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Smit

std::list access violation

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I have the following classes:
class CMessage
{
   int i;
   float p1;
   float p2;
}


class CMessageHandler
{
public:

  void AddMessage( CMessage msg ) {
    m_list.push_back( msg );
  }


private:

  std::list< CMessage > m_list;
};
And calling AddMessage() causes an access violation, and I have no idea why. Could someone explain it for me please? Thanks.

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Smit,

How is your CMessageHandler object being created? Its possible the access violations isnt because of the std::list but because the Message handler object itself in uninitialized or invalid.

Cheers!

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It's created as CMessageHandler* m_Handler = new CMessageHandler( );

I thought AddMessage wouldn't be able to be called if it isn't valid at that time. I stepped through the code, and all of the pointers are valid.

CRenderWindow contains a pointer to CKernel. It uses this to call CKernel::PostMessage( Params ); CKernel has it's own pointer to CMessageHandler and trys to call CMessageHandler::AddMessage( CMessage msg ); which is where the av happens.

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Quote:
Original post by Smit
It's created as CMessageHandler* m_Handler = new CMessageHandler( );

I thought AddMessage wouldn't be able to be called if it isn't valid at that time.


It can't be, and that's why your compiler doesn't like it. I might suggest that m_Handler->AddMessage() is being called before it is set to new CMessageHandler();

Can you post some more code to help us figure it out with you?

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Well, you can still call it, it would just be an "access violation." Have you tried stepping through the code and checking whether the CMessageHandler is a valid pointer at the time when you call its member functions?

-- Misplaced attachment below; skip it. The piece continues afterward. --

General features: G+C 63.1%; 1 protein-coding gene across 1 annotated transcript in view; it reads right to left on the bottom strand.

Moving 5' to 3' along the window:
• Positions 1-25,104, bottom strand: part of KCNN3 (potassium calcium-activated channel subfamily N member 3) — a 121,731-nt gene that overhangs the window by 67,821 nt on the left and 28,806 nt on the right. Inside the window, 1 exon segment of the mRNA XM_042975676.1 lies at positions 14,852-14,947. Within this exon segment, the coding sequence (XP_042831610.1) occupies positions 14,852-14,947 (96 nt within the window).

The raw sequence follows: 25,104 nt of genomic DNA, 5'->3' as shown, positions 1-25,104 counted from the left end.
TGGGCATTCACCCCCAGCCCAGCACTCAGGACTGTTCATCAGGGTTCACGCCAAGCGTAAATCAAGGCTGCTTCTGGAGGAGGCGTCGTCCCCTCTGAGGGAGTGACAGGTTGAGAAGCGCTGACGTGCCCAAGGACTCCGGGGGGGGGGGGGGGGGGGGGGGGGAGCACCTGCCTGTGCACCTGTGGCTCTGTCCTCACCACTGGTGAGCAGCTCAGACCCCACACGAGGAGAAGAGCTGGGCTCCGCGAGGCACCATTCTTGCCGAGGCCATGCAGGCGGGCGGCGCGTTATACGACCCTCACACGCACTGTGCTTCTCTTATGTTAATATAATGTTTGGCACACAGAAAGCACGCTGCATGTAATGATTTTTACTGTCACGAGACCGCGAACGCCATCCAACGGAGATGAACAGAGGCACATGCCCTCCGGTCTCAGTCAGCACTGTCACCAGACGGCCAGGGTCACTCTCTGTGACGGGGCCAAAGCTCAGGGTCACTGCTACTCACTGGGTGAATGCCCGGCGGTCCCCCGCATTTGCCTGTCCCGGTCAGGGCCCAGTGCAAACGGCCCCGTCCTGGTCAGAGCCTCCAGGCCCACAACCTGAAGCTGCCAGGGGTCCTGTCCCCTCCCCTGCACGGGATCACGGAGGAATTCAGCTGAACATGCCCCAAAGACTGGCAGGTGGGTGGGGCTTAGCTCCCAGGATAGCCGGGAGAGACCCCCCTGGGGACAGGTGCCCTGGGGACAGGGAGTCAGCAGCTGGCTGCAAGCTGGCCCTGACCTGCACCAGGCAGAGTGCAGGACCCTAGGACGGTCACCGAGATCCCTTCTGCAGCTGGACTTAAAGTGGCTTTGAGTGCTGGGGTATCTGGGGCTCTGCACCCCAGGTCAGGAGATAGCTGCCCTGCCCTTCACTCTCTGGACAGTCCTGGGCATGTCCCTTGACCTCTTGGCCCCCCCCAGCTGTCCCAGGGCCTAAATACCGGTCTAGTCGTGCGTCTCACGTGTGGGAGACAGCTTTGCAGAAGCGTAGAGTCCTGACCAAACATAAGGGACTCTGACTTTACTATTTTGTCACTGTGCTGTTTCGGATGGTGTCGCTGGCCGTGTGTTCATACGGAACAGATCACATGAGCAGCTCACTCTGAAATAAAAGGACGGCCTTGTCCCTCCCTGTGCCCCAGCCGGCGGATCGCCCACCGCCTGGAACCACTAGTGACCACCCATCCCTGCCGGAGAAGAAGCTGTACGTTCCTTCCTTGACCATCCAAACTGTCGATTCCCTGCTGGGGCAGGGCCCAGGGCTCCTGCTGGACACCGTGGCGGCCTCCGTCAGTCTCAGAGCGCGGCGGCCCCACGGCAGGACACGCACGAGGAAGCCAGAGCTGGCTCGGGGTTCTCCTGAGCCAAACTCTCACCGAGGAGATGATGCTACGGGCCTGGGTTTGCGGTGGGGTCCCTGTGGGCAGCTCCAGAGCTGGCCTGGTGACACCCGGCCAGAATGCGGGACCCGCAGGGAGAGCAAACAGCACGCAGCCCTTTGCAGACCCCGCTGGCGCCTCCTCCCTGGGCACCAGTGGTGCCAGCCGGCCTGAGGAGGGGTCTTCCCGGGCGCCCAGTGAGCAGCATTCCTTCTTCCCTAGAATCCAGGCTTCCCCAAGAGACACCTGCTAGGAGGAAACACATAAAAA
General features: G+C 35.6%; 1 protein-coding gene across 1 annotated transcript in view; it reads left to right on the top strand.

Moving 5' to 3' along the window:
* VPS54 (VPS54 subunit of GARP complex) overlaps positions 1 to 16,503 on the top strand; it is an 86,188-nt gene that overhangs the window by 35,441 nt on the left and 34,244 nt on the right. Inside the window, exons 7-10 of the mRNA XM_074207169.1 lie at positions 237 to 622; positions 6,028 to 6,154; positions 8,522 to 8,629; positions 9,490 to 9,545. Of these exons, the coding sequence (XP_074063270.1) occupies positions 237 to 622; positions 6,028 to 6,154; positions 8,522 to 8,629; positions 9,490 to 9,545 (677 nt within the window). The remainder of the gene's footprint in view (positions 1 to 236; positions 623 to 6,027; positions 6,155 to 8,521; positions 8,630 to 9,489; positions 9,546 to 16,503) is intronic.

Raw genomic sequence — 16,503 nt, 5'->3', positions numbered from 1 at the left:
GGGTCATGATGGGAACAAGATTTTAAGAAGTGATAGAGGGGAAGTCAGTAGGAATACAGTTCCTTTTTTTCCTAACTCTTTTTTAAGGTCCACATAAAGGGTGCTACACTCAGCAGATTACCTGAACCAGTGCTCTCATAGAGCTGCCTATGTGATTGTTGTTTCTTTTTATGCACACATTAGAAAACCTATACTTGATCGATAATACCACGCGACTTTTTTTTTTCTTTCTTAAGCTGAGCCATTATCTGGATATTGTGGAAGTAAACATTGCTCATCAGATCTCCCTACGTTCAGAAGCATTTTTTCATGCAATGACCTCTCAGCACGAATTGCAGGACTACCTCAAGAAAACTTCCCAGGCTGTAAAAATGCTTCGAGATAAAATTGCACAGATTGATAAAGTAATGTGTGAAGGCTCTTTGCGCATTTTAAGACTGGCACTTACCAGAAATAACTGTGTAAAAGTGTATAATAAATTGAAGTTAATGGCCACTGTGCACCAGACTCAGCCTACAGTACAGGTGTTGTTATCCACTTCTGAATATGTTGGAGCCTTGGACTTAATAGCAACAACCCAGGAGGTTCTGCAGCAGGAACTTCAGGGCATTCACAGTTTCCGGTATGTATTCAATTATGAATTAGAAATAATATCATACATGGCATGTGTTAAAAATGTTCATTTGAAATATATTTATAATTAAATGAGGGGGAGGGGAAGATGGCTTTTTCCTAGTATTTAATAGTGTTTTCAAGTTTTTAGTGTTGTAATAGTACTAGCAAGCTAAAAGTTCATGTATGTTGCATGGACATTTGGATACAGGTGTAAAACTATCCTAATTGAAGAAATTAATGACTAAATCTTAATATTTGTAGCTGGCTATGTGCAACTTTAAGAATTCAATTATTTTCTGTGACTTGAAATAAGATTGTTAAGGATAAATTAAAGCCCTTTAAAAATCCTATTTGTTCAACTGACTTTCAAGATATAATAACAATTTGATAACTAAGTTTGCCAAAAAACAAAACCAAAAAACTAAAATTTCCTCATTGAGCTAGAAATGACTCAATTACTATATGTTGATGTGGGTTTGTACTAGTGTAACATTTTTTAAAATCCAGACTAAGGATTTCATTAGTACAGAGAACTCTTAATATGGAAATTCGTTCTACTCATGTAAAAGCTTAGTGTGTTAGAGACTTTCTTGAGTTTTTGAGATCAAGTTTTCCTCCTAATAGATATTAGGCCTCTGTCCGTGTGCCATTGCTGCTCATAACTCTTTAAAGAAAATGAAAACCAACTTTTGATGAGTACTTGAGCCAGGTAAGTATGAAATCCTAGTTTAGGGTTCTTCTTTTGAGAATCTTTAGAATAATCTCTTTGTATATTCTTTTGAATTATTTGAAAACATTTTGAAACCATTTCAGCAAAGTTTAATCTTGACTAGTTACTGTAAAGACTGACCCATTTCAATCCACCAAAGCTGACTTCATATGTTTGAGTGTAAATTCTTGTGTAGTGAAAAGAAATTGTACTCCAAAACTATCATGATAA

Also, in the CMessageHandler constructor you might initialize the list in the initializer list. This shouldn't be necessary, but couldnt hurt. Example:


CMessageHandler::CMessageHandler() : m_list()
{
// Rest of initialization code
}

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It seems valid ( 0xcdcdcd ) right before I call AddMessage( ).

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Quote:
Original post by Smit
It seems valid ( 0xcdcdcd ) right before I call AddMessage( ).


That value (repeating values are always suspect) are usually set while in a debug mode to show that it is uninitialised.

So you are calling the function on a bad pointer.

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That the value some compilers choose to set uninitialized values to when you don't do it explicitely. Predefined values like that for certain situations helps debugging, since if you encounter them, you know what's wrong (uninitialized memory, freed memory, array bounds for example). So in short, that memory adress is anything BUT valid.

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Quote:
Original post by Brother Bob
That the value some compilers choose to set uninitialized values to when you don't do it explicitely. Predefined values like that for certain situations helps debugging, since if you encounter them, you know what's wrong (uninitialized memory, freed memory, array bounds for example). So in short, that memory adress is anything BUT valid.


I thought that might be the case.

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